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A Discussion to Learn about Sustainable Welfare Systems Functioning

Format: Papers, RSD12, RSD12 Papers Pre-release

Linda Blaasvær and Tore Gulden

A typical approach when designing a system for social service functioning in the European and Norwegian contexts is to emphasize what does not function—i.e., one does not ask for reasons behind the existence of conforming or agreeable behavior; rather, it is divergent behavior that is studied [1, 2]. A consequence of such a perspective may produce research designs and develop projects seeking to understand and describe phenomena such as alienation, vulnerability, and feelings of malfunctioning. To elaborate, such studies aim to describe relations rather than differences [1, 2]; the latter can be understood as the former. However, difference, as per Niklas Luhmann’s understanding, indicates how relational descriptions are always logical and causal and thus lack the descriptions of paradoxes that produce agreeable functioning. Design based on causality may lead to the implementation of specific plans, while design that builds on the understanding of societal functioning as something that can emerge out of what seems paradoxical may lead to the design of a direction for a system. In this article, we will discuss how design processes that seek to implement a plan may differ from the processes that aim to initiate a direction [4] in the context of public services. We will describe these dimensions through existing descriptions and exemplify their differences in functioning through the notions of maintenance and the value of care [3]. A sustainable system can be socially equitable and culturally committed to our common resource base, as it is our life-support system [8]. A sustainable welfare system has the following characteristics: 1. With one or more meaningful, moral, and satisfying goals, the system offers a sense of sufficiency. 2. Positive feedback loops are balanced by negative feedback loops at an appropriate scale. 3. The system possesses clean, clear, fast, and compelling information flows. We protect our resource base so that it is resilient and capable of self-organizing and evolving. These dimensions will be discussed further in relation to how the functioning they create influences democracy through the behavior they produce.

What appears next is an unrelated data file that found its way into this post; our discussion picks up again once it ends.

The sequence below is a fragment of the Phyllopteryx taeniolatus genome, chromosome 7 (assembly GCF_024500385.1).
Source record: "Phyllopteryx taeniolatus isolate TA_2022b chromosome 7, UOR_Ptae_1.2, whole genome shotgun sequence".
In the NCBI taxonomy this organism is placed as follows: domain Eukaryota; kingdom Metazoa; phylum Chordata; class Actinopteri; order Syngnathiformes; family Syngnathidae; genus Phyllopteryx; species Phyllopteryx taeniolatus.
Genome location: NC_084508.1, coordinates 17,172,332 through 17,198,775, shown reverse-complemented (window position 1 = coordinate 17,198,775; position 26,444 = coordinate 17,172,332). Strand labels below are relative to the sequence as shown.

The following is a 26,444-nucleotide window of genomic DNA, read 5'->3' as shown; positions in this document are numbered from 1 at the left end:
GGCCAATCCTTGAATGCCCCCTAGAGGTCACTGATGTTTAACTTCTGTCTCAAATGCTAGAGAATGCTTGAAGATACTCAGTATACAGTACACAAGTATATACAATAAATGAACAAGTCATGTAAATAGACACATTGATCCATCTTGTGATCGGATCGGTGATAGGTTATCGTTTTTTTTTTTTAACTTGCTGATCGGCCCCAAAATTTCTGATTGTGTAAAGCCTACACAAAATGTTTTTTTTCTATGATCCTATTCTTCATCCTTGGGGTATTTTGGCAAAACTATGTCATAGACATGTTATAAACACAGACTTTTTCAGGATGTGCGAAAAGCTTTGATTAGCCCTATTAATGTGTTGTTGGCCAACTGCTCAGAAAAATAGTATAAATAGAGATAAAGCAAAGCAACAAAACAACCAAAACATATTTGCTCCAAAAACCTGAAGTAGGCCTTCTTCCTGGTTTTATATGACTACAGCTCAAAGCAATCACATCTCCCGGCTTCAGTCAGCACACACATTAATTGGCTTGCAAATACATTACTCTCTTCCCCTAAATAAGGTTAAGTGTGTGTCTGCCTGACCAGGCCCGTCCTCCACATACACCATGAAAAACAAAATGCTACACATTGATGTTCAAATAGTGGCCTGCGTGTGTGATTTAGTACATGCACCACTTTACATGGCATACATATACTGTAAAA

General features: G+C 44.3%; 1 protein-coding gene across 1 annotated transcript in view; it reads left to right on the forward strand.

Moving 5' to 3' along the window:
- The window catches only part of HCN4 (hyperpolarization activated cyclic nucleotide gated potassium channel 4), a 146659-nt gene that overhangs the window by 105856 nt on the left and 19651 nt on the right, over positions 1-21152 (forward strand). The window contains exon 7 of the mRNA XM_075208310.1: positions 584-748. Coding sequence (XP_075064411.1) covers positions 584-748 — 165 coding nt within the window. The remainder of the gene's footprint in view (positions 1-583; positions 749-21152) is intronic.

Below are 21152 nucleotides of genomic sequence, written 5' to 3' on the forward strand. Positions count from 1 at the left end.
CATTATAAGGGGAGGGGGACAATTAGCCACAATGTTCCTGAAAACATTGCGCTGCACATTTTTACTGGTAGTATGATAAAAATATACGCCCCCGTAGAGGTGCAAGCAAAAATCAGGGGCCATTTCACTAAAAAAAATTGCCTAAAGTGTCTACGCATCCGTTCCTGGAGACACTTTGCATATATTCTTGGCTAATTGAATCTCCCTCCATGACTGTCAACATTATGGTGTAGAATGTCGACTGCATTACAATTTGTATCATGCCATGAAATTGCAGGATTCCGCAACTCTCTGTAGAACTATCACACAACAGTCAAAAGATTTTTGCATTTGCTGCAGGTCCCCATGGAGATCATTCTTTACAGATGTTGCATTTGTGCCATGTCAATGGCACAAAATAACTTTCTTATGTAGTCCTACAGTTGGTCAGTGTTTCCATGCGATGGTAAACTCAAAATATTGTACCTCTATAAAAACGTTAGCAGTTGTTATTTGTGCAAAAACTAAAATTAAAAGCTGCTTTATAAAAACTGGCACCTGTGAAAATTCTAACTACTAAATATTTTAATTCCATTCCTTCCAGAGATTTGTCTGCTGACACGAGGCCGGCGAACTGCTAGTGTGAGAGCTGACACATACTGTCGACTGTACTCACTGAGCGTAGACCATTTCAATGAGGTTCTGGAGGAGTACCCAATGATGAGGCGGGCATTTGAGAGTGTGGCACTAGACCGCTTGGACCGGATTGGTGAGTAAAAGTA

Keywords: sustainable system functioning
leverage points
cybernetics
representation
method development

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Citation Data

Author(s): Linda Blaasvær and Tore Gulden
Year: 2023
Title: A Discussion to Learn about Sustainable Welfare Systems Functioning
Published in: Proceedings of Relating Systems Thinking and Design
Volume: RSD12
Article No.: pre-release
URL: https://rsdsymposium.org/sustainable-welfare-systems
Host: Georgetown University
Location: Washington DC, USA
Symposium Dates: October 6–20, 2023
First published: 30 September 2023
Last update: no update
Publisher Identification: ISSN 2371-8404

Proceedings of Relating Systems Thinking and Design, RSD12

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